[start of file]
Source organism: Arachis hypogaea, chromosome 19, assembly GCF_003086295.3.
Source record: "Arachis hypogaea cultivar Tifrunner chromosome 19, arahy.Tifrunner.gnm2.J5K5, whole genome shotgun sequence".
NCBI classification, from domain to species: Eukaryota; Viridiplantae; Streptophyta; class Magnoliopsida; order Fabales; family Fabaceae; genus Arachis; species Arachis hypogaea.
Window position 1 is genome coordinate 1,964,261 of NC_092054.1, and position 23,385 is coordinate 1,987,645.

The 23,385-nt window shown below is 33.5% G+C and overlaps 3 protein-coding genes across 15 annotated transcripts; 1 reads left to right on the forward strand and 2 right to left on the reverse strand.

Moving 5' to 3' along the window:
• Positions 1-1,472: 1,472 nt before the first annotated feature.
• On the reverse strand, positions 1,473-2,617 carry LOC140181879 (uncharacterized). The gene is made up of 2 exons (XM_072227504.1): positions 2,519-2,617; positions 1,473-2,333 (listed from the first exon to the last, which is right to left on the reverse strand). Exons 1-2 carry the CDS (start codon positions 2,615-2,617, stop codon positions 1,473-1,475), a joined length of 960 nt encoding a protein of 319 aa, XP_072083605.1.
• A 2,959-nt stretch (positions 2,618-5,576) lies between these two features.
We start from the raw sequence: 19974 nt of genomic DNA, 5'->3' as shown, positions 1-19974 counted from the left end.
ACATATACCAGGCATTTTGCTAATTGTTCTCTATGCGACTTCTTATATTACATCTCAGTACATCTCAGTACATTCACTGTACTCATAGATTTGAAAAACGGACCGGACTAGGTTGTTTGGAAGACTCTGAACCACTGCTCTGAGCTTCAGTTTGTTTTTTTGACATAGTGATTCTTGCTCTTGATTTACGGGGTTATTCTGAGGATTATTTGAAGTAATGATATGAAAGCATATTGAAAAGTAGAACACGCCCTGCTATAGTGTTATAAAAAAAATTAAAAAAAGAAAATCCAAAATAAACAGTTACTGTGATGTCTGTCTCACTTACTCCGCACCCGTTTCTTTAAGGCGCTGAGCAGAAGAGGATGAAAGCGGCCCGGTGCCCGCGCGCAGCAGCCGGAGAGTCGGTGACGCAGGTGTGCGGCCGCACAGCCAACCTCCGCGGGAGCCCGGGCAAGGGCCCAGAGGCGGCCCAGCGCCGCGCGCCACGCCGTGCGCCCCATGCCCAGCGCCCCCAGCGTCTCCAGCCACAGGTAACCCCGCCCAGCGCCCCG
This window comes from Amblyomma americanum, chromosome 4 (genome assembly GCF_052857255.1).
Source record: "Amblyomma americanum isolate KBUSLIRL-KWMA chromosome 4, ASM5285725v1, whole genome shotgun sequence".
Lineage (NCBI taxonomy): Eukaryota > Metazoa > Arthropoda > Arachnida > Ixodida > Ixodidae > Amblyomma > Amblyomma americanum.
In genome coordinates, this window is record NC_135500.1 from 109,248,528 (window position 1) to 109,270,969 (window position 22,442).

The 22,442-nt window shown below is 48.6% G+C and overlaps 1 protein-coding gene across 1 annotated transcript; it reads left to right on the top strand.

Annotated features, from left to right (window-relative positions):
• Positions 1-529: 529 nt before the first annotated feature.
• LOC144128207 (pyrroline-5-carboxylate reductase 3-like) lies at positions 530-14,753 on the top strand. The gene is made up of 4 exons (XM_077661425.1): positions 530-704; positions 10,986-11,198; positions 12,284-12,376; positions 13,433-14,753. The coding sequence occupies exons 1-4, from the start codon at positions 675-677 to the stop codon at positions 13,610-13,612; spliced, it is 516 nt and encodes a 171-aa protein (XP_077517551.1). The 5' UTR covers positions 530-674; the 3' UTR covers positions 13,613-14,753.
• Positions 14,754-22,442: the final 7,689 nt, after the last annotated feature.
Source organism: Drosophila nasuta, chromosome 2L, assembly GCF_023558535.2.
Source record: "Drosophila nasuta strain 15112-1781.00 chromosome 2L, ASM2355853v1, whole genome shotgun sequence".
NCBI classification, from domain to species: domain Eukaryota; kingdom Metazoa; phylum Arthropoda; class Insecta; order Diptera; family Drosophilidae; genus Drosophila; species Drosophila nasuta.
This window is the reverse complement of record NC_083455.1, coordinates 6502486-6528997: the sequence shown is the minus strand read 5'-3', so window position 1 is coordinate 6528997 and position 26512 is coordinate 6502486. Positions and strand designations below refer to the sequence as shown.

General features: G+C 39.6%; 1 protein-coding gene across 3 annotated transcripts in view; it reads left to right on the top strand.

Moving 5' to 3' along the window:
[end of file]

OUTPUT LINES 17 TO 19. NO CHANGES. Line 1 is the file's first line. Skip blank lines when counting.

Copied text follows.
Annotated features, from left to right (window-relative positions):
• Positions 1-529: 529 nt before the first annotated feature.
• LOC144128207 (pyrroline-5-carboxylate reductase 3-like) lies at positions 530-14,753 on the top strand. The gene is made up of 4 exons (XM_077661425.1): positions 530-704; positions 10,986-11,198; positions 12,284-12,376; positions 13,433-14,753. The coding sequence occupies exons 1-4, from the start codon at positions 675-677 to the stop codon at positions 13,610-13,612; spliced, it is 516 nt and encodes a 171-aa protein (XP_077517551.1). The 5' UTR covers positions 530-674; the 3' UTR covers positions 13,613-14,753.